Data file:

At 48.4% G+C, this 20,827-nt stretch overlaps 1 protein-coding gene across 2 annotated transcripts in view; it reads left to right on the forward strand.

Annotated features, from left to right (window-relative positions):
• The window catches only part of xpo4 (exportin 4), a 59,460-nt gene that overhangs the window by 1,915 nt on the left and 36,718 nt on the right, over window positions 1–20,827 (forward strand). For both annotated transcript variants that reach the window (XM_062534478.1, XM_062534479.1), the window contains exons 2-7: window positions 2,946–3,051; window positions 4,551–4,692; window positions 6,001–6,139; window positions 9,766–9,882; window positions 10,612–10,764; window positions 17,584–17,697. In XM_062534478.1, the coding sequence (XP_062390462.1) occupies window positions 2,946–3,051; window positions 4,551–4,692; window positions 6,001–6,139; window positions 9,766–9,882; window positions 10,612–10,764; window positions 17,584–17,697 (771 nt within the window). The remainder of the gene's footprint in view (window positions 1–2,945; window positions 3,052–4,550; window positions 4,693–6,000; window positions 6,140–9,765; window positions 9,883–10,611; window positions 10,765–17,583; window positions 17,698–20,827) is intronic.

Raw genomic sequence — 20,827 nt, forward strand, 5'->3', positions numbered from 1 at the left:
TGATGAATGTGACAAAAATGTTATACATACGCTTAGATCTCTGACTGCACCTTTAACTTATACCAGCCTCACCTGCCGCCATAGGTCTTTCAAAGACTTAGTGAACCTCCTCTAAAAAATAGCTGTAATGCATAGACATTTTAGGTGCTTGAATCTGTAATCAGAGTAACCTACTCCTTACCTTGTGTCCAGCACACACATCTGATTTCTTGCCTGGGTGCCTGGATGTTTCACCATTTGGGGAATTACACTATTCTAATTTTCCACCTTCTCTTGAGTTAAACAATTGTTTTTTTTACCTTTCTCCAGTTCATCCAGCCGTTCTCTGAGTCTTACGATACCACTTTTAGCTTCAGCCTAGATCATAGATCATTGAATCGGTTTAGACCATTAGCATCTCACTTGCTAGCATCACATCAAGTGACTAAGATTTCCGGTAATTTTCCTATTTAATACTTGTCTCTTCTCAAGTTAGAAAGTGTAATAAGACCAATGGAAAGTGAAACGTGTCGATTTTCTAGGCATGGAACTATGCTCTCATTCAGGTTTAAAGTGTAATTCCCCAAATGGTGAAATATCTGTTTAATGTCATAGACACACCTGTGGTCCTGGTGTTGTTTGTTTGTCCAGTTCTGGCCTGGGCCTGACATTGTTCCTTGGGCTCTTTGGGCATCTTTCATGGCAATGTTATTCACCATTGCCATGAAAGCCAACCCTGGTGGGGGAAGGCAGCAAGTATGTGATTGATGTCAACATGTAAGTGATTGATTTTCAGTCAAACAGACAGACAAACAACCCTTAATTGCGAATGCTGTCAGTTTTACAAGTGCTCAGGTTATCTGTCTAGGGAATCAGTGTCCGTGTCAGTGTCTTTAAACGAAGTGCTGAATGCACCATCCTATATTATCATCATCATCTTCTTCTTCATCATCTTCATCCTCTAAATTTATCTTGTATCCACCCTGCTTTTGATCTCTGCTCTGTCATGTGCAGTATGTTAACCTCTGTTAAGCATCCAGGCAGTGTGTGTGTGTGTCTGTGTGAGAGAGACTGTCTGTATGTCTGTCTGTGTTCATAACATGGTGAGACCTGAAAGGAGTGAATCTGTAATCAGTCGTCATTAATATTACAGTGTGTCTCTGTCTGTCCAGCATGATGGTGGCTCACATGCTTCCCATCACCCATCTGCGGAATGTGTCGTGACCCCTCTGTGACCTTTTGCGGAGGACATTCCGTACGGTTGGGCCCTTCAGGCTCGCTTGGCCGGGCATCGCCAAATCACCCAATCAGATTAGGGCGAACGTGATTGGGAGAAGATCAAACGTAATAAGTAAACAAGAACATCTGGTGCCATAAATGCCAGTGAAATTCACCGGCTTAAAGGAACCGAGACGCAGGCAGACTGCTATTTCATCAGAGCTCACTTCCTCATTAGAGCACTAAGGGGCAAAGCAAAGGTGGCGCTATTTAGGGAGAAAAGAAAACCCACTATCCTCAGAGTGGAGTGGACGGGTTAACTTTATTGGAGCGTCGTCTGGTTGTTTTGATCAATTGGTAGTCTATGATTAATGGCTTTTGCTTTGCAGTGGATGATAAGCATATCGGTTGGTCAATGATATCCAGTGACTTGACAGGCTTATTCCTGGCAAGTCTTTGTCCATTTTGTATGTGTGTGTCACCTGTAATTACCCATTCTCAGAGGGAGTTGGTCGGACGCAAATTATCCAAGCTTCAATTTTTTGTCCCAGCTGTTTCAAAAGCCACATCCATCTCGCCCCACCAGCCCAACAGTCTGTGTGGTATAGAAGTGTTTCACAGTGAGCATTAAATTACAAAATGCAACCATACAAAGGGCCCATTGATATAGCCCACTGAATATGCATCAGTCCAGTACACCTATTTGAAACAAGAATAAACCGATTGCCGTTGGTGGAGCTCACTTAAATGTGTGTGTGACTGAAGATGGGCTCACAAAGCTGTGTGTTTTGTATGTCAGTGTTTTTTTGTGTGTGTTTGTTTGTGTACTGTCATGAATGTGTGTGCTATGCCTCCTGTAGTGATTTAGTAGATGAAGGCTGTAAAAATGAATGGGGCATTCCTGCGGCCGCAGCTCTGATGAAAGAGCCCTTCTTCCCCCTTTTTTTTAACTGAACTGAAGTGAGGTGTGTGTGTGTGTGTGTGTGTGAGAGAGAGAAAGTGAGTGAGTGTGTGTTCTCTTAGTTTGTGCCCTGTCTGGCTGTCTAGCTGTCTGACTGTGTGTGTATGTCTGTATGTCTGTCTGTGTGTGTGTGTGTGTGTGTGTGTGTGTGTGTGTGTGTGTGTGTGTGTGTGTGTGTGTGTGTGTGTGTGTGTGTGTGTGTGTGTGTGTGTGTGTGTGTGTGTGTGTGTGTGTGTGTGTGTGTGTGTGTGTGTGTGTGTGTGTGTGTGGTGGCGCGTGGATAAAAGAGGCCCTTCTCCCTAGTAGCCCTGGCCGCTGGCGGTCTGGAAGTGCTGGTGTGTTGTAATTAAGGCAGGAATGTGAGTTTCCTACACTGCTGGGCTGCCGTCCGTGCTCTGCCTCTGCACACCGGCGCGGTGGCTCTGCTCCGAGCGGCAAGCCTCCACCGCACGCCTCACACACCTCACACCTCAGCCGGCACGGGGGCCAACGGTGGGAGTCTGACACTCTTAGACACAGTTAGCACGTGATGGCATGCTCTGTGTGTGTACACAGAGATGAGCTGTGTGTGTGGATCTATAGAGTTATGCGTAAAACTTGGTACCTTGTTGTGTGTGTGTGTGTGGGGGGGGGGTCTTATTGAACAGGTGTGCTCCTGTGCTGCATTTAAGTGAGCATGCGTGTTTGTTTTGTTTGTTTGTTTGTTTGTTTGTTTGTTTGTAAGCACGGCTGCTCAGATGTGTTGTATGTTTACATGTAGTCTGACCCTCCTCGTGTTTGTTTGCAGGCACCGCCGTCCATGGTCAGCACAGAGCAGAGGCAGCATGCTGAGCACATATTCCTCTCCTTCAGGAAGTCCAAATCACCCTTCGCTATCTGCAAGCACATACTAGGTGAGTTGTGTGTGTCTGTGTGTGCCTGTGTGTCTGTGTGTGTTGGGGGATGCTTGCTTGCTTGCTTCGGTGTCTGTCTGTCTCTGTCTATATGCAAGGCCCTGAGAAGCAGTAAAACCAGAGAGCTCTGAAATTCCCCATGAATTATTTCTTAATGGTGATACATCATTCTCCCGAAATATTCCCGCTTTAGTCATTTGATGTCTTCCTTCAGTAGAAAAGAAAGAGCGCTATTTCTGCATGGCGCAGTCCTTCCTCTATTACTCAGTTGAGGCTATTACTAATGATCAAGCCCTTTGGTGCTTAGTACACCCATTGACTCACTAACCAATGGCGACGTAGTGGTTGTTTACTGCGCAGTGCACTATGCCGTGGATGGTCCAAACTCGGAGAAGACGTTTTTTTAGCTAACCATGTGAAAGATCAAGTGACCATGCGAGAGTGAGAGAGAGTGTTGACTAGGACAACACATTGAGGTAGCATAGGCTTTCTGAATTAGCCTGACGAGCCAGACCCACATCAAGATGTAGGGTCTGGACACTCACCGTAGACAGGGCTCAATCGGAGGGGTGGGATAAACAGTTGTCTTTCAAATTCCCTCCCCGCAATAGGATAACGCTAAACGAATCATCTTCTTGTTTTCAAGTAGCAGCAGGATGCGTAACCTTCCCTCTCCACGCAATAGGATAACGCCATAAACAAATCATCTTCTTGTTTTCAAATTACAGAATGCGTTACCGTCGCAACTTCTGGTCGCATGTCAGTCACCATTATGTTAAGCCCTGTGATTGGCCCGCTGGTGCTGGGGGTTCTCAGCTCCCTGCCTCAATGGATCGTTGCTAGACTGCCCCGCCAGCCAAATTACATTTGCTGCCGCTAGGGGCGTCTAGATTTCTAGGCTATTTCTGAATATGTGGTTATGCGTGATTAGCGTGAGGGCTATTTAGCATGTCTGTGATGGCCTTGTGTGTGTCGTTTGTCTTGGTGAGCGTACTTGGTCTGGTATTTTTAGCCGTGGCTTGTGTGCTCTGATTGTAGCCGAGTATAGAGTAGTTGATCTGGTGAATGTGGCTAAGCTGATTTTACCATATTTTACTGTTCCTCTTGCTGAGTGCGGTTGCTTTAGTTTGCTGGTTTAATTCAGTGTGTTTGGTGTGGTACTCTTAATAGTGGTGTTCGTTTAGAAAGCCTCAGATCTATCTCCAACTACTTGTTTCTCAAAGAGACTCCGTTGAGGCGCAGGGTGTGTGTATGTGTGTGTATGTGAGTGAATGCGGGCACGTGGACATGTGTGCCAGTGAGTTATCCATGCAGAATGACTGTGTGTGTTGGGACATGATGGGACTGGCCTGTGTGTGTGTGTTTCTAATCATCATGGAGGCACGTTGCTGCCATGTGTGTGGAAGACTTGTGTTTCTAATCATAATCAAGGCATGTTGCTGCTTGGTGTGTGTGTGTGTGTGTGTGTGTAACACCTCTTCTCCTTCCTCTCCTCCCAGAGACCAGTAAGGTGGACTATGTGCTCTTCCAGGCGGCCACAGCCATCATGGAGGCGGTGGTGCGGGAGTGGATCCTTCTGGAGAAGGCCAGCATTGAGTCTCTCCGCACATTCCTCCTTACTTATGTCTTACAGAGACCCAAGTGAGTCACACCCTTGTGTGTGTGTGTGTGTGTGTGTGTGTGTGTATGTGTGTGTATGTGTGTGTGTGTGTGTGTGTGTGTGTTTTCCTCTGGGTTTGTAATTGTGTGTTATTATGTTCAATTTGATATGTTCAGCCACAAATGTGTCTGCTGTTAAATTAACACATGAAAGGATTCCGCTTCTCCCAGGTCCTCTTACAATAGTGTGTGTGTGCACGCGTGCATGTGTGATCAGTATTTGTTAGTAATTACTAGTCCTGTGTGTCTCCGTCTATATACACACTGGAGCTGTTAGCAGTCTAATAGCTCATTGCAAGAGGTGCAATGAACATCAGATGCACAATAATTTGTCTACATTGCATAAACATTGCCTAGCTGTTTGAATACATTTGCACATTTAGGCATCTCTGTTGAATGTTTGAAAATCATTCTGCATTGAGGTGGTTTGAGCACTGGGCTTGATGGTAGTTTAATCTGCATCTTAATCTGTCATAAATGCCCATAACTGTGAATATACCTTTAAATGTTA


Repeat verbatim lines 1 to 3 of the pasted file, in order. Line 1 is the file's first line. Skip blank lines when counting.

At 48.4% G+C, this 20,827-nt stretch overlaps 1 protein-coding gene across 2 annotated transcripts in view; it reads left to right on the forward strand.

Annotated features, from left to right (window-relative positions):
• The window catches only part of xpo4 (exportin 4), a 59,460-nt gene that overhangs the window by 1,915 nt on the left and 36,718 nt on the right, over window positions 1–20,827 (forward strand). For both annotated transcript variants that reach the window (XM_062534478.1, XM_062534479.1), the window contains exons 2-7: window positions 2,946–3,051; window positions 4,551–4,692; window positions 6,001–6,139; window positions 9,766–9,882; window positions 10,612–10,764; window positions 17,584–17,697. In XM_062534478.1, the coding sequence (XP_062390462.1) occupies window positions 2,946–3,051; window positions 4,551–4,692; window positions 6,001–6,139; window positions 9,766–9,882; window positions 10,612–10,764; window positions 17,584–17,697 (771 nt within the window). The remainder of the gene's footprint in view (window positions 1–2,945; window positions 3,052–4,550; window positions 4,693–6,000; window positions 6,140–9,765; window positions 9,883–10,611; window positions 10,765–17,583; window positions 17,698–20,827) is intronic.